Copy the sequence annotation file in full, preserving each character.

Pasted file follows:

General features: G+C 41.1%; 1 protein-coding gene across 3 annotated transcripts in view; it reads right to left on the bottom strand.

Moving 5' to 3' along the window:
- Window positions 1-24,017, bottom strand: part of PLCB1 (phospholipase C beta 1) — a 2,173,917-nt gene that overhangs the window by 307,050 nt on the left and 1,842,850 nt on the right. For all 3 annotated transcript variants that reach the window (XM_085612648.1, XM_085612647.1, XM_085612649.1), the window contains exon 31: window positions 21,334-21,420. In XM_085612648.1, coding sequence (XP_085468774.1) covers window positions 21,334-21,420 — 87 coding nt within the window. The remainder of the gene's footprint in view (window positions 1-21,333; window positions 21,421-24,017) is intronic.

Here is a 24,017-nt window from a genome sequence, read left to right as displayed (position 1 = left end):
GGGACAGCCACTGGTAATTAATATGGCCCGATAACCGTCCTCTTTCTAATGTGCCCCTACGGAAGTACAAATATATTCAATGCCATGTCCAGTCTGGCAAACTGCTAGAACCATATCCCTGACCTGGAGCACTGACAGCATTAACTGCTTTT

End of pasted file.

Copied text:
General features: G+C 41.1%; 1 protein-coding gene across 3 annotated transcripts in view; it reads right to left on the bottom strand.

Moving 5' to 3' along the window:
- Window positions 1-24,017, bottom strand: part of PLCB1 (phospholipase C beta 1) — a 2,173,917-nt gene that overhangs the window by 307,050 nt on the left and 1,842,850 nt on the right. For all 3 annotated transcript variants that reach the window (XM_085612648.1, XM_085612647.1, XM_085612649.1), the window contains exon 31: window positions 21,334-21,420. In XM_085612648.1, coding sequence (XP_085468774.1) covers window positions 21,334-21,420 — 87 coding nt within the window. The remainder of the gene's footprint in view (window positions 1-21,333; window positions 21,421-24,017) is intronic.

Here is a 24,017-nt window from a genome sequence, read left to right as displayed (position 1 = left end):
GGGACAGCCACTGGTAATTAATATGGCCCGATAACCGTCCTCTTTCTAATGTGCCCCTACGGAAGTACAAATATATTCAATGCCATGTCCAGTCTGGCAAACTGCTAGAACCATATCCCTGACCTGGAGCACTGACAGCATTAACTGCTTTT